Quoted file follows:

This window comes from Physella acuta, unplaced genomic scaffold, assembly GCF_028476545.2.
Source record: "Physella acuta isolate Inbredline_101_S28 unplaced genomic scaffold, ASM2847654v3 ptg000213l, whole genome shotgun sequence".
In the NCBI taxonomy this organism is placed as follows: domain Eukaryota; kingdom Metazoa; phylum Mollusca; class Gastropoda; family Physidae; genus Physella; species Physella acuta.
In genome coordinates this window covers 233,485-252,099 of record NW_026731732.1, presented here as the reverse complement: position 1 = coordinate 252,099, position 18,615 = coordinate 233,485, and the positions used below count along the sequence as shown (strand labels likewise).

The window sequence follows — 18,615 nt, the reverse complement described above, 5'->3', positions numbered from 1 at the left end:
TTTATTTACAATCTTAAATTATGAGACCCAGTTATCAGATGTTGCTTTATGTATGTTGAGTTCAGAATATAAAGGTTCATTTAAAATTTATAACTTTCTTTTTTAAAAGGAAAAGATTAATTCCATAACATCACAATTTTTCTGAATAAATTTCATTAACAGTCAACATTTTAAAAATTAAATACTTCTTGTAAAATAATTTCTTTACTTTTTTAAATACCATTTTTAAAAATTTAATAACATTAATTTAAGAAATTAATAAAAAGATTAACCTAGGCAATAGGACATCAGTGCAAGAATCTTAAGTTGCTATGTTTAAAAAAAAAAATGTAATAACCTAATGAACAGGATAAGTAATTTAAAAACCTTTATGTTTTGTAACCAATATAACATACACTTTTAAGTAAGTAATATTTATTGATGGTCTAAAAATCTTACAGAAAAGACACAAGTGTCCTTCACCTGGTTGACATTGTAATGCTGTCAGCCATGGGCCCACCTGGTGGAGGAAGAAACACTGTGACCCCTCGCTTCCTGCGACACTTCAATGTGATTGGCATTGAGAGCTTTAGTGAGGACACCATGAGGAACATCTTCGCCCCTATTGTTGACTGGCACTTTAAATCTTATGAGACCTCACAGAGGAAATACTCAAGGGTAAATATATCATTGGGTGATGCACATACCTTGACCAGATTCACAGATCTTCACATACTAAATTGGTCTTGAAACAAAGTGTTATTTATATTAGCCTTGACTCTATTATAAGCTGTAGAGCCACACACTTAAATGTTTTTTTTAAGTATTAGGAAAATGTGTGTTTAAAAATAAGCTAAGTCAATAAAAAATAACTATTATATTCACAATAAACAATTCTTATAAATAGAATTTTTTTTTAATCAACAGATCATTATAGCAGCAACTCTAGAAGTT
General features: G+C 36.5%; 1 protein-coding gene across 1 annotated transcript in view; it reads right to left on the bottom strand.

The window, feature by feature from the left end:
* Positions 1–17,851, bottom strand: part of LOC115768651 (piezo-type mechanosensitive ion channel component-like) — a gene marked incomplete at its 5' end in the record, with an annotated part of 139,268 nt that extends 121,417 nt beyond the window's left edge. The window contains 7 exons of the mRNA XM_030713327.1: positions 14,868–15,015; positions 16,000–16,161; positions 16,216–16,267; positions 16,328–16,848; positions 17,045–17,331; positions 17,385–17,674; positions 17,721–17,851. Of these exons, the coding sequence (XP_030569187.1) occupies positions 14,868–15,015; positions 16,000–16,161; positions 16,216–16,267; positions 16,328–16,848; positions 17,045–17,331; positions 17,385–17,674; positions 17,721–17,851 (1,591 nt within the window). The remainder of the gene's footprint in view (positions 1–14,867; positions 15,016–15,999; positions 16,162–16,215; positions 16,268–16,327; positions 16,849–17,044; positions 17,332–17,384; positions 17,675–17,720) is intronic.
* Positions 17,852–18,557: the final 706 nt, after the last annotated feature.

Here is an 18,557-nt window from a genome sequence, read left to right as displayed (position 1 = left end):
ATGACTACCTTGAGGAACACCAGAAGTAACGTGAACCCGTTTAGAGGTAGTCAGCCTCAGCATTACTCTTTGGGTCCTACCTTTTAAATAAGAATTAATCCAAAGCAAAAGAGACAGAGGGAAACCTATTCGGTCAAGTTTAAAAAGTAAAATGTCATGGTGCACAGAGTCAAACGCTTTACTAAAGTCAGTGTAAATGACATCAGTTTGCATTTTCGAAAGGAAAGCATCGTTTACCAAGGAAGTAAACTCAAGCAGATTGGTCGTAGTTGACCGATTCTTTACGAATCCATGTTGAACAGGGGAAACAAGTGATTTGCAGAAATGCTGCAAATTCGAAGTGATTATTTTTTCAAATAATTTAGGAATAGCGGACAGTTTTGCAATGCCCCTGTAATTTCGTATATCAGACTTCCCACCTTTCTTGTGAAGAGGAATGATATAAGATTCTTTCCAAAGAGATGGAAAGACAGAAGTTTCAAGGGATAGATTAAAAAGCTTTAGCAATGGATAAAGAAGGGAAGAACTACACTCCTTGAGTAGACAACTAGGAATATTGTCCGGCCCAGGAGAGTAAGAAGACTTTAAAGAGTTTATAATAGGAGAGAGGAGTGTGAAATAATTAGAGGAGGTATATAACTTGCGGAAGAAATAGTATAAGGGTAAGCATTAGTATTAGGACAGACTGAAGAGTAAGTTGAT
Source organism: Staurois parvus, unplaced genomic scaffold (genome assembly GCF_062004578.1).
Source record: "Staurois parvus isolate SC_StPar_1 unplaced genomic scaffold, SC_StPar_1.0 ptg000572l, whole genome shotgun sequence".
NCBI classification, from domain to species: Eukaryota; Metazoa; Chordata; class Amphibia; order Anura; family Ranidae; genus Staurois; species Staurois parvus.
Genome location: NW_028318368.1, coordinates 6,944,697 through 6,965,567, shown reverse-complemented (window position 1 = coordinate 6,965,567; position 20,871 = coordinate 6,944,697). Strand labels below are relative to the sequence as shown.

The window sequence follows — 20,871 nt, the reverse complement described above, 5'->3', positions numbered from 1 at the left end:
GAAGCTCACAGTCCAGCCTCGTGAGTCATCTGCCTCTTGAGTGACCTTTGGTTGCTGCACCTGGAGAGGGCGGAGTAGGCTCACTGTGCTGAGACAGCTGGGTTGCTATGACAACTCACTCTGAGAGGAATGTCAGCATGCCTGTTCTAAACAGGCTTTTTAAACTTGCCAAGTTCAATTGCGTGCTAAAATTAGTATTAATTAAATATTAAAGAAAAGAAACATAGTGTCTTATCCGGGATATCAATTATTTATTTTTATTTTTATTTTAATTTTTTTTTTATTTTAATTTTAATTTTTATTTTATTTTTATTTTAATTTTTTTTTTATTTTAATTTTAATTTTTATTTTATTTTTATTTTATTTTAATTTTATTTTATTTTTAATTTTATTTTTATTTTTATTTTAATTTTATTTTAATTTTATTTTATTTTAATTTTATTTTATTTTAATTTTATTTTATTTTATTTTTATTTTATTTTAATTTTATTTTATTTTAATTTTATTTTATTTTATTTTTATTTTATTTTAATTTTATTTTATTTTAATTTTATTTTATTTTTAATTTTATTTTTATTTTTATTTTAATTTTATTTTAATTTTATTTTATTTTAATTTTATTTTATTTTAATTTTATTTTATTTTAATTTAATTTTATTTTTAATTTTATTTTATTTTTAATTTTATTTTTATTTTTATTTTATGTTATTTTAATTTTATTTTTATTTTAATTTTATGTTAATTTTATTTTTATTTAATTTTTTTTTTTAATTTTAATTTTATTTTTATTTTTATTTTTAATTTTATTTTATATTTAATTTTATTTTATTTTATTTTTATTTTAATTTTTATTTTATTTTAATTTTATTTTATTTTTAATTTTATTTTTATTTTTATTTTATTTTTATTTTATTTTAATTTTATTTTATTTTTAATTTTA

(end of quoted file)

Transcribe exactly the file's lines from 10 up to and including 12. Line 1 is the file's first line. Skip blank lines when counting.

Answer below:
* Positions 17,852–18,557: the final 706 nt, after the last annotated feature.

Here is an 18,557-nt window from a genome sequence, read left to right as displayed (position 1 = left end):
ATGACTACCTTGAGGAACACCAGAAGTAACGTGAACCCGTTTAGAGGTAGTCAGCCTCAGCATTACTCTTTGGGTCCTACCTTTTAAATAAGAATTAATCCAAAGCAAAAGAGACAGAGGGAAACCTATTCGGTCAAGTTTAAAAAGTAAAATGTCATGGTGCACAGAGTCAAACGCTTTACTAAAGTCAGTGTAAATGACATCAGTTTGCATTTTCGAAAGGAAAGCATCGTTTACCAAGGAAGTAAACTCAAGCAGATTGGTCGTAGTTGACCGATTCTTTACGAATCCATGTTGAACAGGGGAAACAAGTGATTTGCAGAAATGCTGCAAATTCGAAGTGATTATTTTTTCAAATAATTTAGGAATAGCGGACAGTTTTGCAATGCCCCTGTAATTTCGTATATCAGACTTCCCACCTTTCTTGTGAAGAGGAATGATATAAGATTCTTTCCAAAGAGATGGAAAGACAGAAGTTTCAAGGGATAGATTAAAAAGCTTTAGCAATGGATAAAGAAGGGAAGAACTACACTCCTTGAGTAGACAACTAGGAATATTGTCCGGCCCAGGAGAGTAAGAAGACTTTAAAGAGTTTATAATAGGAGAGAGGAGTGTGAAATAATTAGAGGAGGTATATAACTTGCGGAAGAAATAGTATAAGGGTAAGCATTAGTATTAGGACAGACTGAAGAGTAAGTTGAT